High-throughput sequencing and post-sequencing analysis

The sizes of the PCR products were verified by the agarose electrophoresis (1%). The correct size bands were cut off from gel, pooled together and then purified with QIAquick Gel Extraction kit (Qiagen, Germany).

The purified PCR products were then used for sequencing library preparation. Firstly, McrA 997 F/McrA 1360 R were modified to include the Illumina forward and reverse adapter sequences on their 5′ ends. The PCR reaction was performed using the modified primers and the condition was same as the mentioned above. Then the dual indices and Illumina sequencing adapters were attached to the PCR products using the Nextera XT i5 and i7 Index primer. This PCR reaction was performed with an initial denaturation at 95 °C for 3 min, followed by 10 cycles of 30 s at 95 °C, 45 s at 55 °C and 60 s at 72 °C, and the final elongation was 72 °C for 5 min33. The libraries were pooled in equimolar concentrations and high-throughput sequencing was performed on the Illumina Miseq platform (PE300) in Australian Centre for Ecogenomics.

Modified McrA 997 F primer (5′-3′):


Modified McrA 1360 R primer (5′-3′):


The sequencing data were analysed using the Mothur (version 1.33.2) according to the standard operating procedure34,35. Briefly, the sequences were sorted into different samples by matching the specific barcodes. Then, the primers, barcodes, adaptors and chimeras were trimmed off. The low quality sequences that contained ambiguous base or contaminants from 16 S rRNA gene were removed. The remaining DNA sequences were translated into the protein sequences and redundant sequences were removed. To fairly compare different samples at the same sequencing depth, normalization of the sequence number was conducted by extracting the same number of sequences from each sample for all the following analyses. The remaining protein sequences clustered into different OTUs using the UCLUST software (version 1.2.22q) at cut-off value of 0.0336. The representative sequence from each OTU was randomly selected and blasted with the M. nitroreducens genomic sequences LKCM01000102, JMIY01000002, FZMP01000185 and NTMG01000073 in the NCBI database. The sequences with similarity less than 80% were discarded.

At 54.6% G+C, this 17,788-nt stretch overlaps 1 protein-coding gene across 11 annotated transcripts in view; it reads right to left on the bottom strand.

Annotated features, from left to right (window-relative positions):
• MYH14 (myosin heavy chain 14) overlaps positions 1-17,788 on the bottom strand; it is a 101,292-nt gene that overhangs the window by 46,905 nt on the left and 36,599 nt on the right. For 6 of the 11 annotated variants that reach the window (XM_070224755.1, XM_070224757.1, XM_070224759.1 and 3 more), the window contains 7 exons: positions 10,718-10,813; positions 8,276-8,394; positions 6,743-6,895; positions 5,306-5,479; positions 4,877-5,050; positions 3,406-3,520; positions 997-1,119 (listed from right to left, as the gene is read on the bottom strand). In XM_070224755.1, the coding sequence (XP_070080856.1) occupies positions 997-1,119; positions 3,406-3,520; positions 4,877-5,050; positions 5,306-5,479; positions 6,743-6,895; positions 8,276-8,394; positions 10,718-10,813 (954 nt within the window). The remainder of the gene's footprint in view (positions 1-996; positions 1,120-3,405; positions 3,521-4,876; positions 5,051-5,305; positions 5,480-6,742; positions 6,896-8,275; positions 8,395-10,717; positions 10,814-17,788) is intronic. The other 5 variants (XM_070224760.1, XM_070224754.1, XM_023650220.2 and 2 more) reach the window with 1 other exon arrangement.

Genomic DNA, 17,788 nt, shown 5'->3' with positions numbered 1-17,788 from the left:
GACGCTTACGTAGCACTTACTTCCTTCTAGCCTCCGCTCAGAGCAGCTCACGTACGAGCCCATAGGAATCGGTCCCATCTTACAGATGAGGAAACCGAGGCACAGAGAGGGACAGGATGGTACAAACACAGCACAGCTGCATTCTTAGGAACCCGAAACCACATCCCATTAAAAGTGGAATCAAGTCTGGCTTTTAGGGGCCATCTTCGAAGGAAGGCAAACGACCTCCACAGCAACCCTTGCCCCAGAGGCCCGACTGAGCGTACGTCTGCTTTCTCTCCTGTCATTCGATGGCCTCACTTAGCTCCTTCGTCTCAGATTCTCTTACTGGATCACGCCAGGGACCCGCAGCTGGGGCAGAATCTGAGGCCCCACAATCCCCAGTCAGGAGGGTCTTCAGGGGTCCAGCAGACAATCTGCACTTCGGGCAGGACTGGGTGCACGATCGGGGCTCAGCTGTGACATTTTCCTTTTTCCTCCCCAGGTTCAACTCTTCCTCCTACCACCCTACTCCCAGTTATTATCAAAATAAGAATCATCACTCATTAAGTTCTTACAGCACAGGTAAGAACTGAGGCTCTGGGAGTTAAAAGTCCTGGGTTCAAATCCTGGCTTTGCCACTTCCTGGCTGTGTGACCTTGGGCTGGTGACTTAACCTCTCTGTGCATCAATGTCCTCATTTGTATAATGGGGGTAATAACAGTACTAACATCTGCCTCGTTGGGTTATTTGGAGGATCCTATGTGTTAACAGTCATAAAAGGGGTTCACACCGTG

Phylogenetic analysis

The protein sequences were first aligned in Clustal X software and then the phylogenetic tree was built using the MEGA software (version 7.0.21)37 via the neighbour-joining method (1000 replicates). The previously reported M. nitroreducens genomic sequences6,18,19,38 and reference sequences from diverse environments (rice soil, sea sediment, channel sediment, river sediment and WWTP)20 were selected for phylogenetic analysis. Methanosarcina acetivorans (a typical methanogenic archaeon) was used as the out-group in the phylogenetic tree.

Quantitative PCR

The abundance of M. nitroreducens-like archaea in each sample was quantified using the McrA 997 F/McrA 1360 R primers20. PCR products were ligated with pCR®2.1 vector and cloned into Escherichia coli competent cell using the TA Cloning Kit (Thermo Fisher Scientific, USA). Plasmid containing cloned mcrA gene was extracted and serial 1:10 dilutions of plasmid were used to generate calibration curve. The copy numbers in each sample were calculated based on comparison of the quantification cycle values with the calibration curve.

The quantitative PCR was conducted in a 10 μL mixture containing 5 μL SYBR Green Premix (Thermo Fisher Scientific, USA), 1~5 ng DNA templates, and 0.1 μL (20 μM) forward and reverse primers. An initial denaturing step of 95 °C for 10 min was followed by 40 cycles of 95 °C for 15 s and 60 °C for 1 min. The melting curve analysis was carried out after the amplification at temperatures ranged from 60 °C to 95 °C, increasing at a rate of 0.5 °C/s. Triplicate analyses were performed for each sample on the ViiA7 system (ABI Company, USA), and the negative control was also conducted simultaneously using the DNA free water as the template.

Data availability

All of the raw sequencing data in this study have been deposited in the Sequence Read Archive database under accession numbers: SRR6058429-SRR6058432. Other data generated or analysed during this study are included in this manuscript and Supplementary materials.